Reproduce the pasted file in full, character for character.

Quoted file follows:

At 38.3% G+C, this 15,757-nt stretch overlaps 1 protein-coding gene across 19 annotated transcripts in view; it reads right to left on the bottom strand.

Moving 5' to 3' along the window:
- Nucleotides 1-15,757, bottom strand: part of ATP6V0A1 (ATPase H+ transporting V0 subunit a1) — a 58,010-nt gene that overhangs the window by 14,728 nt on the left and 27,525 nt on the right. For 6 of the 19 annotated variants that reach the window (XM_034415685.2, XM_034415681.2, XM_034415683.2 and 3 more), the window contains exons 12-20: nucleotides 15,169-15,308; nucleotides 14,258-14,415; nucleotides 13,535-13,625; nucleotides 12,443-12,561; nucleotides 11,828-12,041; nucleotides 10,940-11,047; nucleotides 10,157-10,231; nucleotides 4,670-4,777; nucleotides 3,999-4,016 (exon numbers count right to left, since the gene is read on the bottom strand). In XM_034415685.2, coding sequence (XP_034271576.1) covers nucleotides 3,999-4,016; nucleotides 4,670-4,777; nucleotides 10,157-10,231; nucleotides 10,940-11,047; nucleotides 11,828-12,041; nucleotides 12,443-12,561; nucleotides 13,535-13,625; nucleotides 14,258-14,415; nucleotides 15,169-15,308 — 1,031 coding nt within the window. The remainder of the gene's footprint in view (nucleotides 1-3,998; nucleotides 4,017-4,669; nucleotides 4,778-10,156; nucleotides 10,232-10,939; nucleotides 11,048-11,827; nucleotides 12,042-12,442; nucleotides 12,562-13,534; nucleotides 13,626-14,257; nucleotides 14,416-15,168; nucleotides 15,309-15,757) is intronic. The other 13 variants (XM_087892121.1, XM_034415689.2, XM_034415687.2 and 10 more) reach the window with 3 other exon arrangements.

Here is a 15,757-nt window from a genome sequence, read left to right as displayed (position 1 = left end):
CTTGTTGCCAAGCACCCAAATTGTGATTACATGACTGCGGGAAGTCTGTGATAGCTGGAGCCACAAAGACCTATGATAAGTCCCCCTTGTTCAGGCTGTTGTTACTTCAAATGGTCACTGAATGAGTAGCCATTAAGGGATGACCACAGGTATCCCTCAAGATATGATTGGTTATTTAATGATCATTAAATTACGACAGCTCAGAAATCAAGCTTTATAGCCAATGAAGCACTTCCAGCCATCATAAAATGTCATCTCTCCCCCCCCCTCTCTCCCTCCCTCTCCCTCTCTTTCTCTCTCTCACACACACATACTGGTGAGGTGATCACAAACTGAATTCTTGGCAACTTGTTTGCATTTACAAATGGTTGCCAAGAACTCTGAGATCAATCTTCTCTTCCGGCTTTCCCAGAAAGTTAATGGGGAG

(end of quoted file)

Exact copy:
At 38.3% G+C, this 15,757-nt stretch overlaps 1 protein-coding gene across 19 annotated transcripts in view; it reads right to left on the bottom strand.

Moving 5' to 3' along the window:
- Nucleotides 1-15,757, bottom strand: part of ATP6V0A1 (ATPase H+ transporting V0 subunit a1) — a 58,010-nt gene that overhangs the window by 14,728 nt on the left and 27,525 nt on the right. For 6 of the 19 annotated variants that reach the window (XM_034415685.2, XM_034415681.2, XM_034415683.2 and 3 more), the window contains exons 12-20: nucleotides 15,169-15,308; nucleotides 14,258-14,415; nucleotides 13,535-13,625; nucleotides 12,443-12,561; nucleotides 11,828-12,041; nucleotides 10,940-11,047; nucleotides 10,157-10,231; nucleotides 4,670-4,777; nucleotides 3,999-4,016 (exon numbers count right to left, since the gene is read on the bottom strand). In XM_034415685.2, coding sequence (XP_034271576.1) covers nucleotides 3,999-4,016; nucleotides 4,670-4,777; nucleotides 10,157-10,231; nucleotides 10,940-11,047; nucleotides 11,828-12,041; nucleotides 12,443-12,561; nucleotides 13,535-13,625; nucleotides 14,258-14,415; nucleotides 15,169-15,308 — 1,031 coding nt within the window. The remainder of the gene's footprint in view (nucleotides 1-3,998; nucleotides 4,017-4,669; nucleotides 4,778-10,156; nucleotides 10,232-10,939; nucleotides 11,048-11,827; nucleotides 12,042-12,442; nucleotides 12,562-13,534; nucleotides 13,626-14,257; nucleotides 14,416-15,168; nucleotides 15,309-15,757) is intronic. The other 13 variants (XM_087892121.1, XM_034415689.2, XM_034415687.2 and 10 more) reach the window with 3 other exon arrangements.

Here is a 15,757-nt window from a genome sequence, read left to right as displayed (position 1 = left end):
CTTGTTGCCAAGCACCCAAATTGTGATTACATGACTGCGGGAAGTCTGTGATAGCTGGAGCCACAAAGACCTATGATAAGTCCCCCTTGTTCAGGCTGTTGTTACTTCAAATGGTCACTGAATGAGTAGCCATTAAGGGATGACCACAGGTATCCCTCAAGATATGATTGGTTATTTAATGATCATTAAATTACGACAGCTCAGAAATCAAGCTTTATAGCCAATGAAGCACTTCCAGCCATCATAAAATGTCATCTCTCCCCCCCCCTCTCTCCCTCCCTCTCCCTCTCTTTCTCTCTCTCACACACACATACTGGTGAGGTGATCACAAACTGAATTCTTGGCAACTTGTTTGCATTTACAAATGGTTGCCAAGAACTCTGAGATCAATCTTCTCTTCCGGCTTTCCCAGAAAGTTAATGGGGAG